18. Definition of an electrostatic relay switch critical for the cAMP-dependent activation of protein kinase A as revealed by the D170A mutant of RIalpha.

    Science.gov (United States)

    Abu-Abed, Mona; Das, Rahul; Wang, Lijun; Melacini, Giuseppe

    2007-10-01

    The Regulatory (R) subunit of Protein Kinase A (PKA) inhibits its kinase activity by shielding the Catalytic (C) subunit from physiological substrates. This inhibition is reversed in response to extra-cellular signals that increase cAMP levels in the cytoplasm. Upon cAMP binding to R, C is allosterically released from R, activating a spectrum of downstream signaling cascades. Crystallographic data indicated that a series of distinct conformational changes within CBD-A must occur to relay the cAMP signal from the cAMP binding site to the R:C interaction interface. One critical cAMP relay site within the CBD-A of R has been identified as Asp170 because the D170A mutation selectively reduces the negative cooperativity between the cAMP- and C-recognition sites (i.e. the KD for the R:C complex in the presence of cAMP is reduced by more than 12-fold), without significantly compromising the high affinity of R for both binding partners. Here, utilizing an integrated set of comparative NMR analyses we have elucidated how this critical electrostatic switch is able to control the interaction network which transmits the cAMP signal within CBD-A. The D170A-induced variations in backbone chemical shifts as well as in hydrogen-deuterium and hydrogen-hydrogen exchange profiles show that Asp170 not only plays a pivotal role in controlling the local conformation of the phosphate binding cassette (PBC), where cAMP docks, but also significantly affects the long-range cAMP-dependent interaction network that extends from the PBC to the three major sites of C-recognition. We also found that the D170A mutation promotes partial unfolding, thus assisting the uncoupling of the alpha- and beta-subdomains of CBD-A as required for the major alpha-helical conformational re-arrangement necessary for C-binding. Overall, the emerging map of allosteric networks features Asp170 as an essential component of an electrostatic switch mechanism that stabilizes the conformation of the PBC region for

  19. Hitler's Death Camps.

    Science.gov (United States)

    Wieser, Paul

    1995-01-01

    Presents a high school lesson on Hitler's death camps and the widespread policy of brutality and oppression against European Jews. Includes student objectives, instructional procedures, and a chart listing the value of used clothing taken from the Jews. (CFR)

  20. Afamin stimulates osteoclastogenesis and bone resorption via Gi-coupled receptor and Ca2+/calmodulin-dependent protein kinase (CaMK) pathways.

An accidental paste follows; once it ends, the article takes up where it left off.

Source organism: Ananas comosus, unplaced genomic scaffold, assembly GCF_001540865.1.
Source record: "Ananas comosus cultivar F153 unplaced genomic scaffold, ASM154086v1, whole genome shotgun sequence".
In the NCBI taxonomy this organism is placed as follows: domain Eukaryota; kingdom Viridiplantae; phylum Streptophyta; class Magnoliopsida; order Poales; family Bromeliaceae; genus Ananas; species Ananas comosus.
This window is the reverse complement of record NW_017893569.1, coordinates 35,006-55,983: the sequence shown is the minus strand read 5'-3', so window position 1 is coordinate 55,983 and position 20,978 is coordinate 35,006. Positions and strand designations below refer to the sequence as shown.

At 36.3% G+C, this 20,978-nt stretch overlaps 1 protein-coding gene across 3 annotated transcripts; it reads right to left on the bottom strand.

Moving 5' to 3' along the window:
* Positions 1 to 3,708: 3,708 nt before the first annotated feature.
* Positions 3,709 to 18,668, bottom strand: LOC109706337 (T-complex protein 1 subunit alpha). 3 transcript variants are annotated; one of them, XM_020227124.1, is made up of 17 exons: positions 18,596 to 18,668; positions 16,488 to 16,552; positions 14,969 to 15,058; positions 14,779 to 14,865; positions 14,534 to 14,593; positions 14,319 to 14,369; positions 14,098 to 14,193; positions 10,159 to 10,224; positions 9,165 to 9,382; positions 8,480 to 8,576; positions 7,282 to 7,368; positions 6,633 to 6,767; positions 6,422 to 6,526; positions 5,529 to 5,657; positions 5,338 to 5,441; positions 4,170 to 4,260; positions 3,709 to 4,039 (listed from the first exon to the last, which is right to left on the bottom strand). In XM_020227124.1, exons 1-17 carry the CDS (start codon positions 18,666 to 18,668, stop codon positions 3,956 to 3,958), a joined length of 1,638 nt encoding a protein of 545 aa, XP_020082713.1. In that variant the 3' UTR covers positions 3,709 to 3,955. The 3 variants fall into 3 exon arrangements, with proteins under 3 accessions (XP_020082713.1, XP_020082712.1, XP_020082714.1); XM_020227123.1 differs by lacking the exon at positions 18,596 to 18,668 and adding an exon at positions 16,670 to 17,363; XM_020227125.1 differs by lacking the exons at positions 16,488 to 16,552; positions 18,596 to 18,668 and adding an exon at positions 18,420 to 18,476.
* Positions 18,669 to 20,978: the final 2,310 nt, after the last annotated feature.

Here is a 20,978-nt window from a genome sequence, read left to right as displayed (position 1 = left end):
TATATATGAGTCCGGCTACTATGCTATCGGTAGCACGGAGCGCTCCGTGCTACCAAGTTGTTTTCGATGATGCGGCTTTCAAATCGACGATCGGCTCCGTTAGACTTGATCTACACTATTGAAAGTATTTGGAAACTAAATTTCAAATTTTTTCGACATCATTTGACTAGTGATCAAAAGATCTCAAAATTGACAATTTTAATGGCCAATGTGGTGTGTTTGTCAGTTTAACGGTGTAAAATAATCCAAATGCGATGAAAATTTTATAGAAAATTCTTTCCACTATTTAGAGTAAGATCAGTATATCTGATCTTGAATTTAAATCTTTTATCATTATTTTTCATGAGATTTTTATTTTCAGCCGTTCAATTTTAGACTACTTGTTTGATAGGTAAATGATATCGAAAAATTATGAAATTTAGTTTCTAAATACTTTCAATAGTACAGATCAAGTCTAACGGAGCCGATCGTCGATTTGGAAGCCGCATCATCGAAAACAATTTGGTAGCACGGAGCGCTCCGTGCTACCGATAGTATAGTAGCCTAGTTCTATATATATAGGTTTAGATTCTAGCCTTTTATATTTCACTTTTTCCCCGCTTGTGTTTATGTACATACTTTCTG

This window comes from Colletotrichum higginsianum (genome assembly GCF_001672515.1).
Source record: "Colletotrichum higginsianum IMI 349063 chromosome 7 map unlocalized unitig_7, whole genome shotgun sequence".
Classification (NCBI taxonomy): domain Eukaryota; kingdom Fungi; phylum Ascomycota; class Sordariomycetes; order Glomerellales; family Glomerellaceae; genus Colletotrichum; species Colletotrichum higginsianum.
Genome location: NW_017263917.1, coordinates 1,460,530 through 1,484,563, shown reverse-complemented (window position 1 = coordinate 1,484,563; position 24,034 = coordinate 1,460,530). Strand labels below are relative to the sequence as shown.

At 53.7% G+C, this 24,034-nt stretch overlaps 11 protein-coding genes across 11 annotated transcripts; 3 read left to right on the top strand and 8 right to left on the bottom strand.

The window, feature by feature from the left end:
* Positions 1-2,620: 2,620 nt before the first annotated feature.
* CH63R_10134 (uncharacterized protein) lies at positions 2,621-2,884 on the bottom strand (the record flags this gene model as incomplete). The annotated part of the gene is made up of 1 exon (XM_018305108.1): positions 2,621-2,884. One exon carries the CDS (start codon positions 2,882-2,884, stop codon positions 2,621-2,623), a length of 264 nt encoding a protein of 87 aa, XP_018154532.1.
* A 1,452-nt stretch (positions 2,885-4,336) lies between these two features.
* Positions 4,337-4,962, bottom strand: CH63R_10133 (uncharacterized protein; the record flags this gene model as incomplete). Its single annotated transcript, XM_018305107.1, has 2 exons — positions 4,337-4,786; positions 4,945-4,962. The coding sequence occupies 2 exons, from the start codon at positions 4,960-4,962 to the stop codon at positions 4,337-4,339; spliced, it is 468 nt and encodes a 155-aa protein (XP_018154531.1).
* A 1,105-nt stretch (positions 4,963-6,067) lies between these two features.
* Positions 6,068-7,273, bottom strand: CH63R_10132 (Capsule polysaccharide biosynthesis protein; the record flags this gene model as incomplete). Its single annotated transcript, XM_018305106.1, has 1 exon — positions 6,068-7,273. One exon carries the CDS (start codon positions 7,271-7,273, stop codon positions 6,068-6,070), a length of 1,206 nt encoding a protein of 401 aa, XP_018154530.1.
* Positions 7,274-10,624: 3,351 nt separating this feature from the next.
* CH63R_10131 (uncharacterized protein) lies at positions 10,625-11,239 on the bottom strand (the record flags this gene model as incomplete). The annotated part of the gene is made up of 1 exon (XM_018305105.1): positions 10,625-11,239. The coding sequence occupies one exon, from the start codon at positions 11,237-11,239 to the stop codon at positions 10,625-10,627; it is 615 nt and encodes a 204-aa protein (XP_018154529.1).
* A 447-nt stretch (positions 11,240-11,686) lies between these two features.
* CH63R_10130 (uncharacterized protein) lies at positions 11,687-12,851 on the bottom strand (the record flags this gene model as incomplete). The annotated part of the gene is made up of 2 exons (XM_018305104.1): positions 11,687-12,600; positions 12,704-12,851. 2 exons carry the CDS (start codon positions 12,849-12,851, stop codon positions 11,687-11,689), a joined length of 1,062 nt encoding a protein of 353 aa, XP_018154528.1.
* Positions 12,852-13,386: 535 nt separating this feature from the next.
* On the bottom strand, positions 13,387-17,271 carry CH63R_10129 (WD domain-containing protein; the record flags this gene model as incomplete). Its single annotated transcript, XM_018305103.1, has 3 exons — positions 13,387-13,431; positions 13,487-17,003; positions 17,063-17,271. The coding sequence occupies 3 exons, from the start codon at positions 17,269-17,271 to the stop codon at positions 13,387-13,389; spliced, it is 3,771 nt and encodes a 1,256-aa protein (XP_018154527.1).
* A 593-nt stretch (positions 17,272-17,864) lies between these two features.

Science.gov (United States)

    Kim, B J; Lee, Y S; Lee, S Y; Park, S Y; Dieplinger, H; Yea, K; Lee, S H; Koh, J M; Kim, G S

    2013-11-01

    Afamin was recently identified as a novel osteoclast-derived coupling factor that can stimulate the in vitro and in vivo migration of preosteoblasts. In order to understand in more detail the biological roles of afamin in bone metabolism, we investigated its effects on osteoclastic differentiation and bone resorption. Osteoclasts were differentiated from mouse bone marrow cells. Tartrate-resistant acid phosphatase (TRAP)-positive multinucleated cells were considered as osteoclasts, and the resorption area was determined by incubating the cells on dentine discs. The intracellular cAMP level was determined using a direct enzyme immunoassay. Signaling pathways were investigated using western blot and RT-PCR. Recombinant afamin was administered exogenously to bone cell cultures. Afamin stimulated both osteoclastogenesis and in vitro bone resorption. Consistently, the expressions of osteoclast differentiation markers were significantly increased by afamin. Although afamin mainly affected the late-differentiation stages of osteoclastogenesis, the expression levels of receptor activator of nuclear factor-κB ligand (RANKL)-dependent signals were not changed. Afamin markedly decreased the levels of intracellular cAMP with reversal by pretreatment with pertussis toxin (PTX), a specific inhibitor of Gi-coupled receptor signaling. In addition, PTX almost completely blocked afamin-stimulated osteoclastogenesis. Furthermore, pretreatment with KN93 and STO609 - Ca2+/cal - mo dulin-dependent protein kinase (CaMK) and CaMK kinase inhibitors, respectively - significantly prevented decreases in the intracellular cAMP level by afamin while attenuating afamin-stimulated osteoclastogenesis. Afamin enhances osteoclastogenesis by decreasing intracellular cAMP levels via Gi-coupled receptor and CaMK pathways.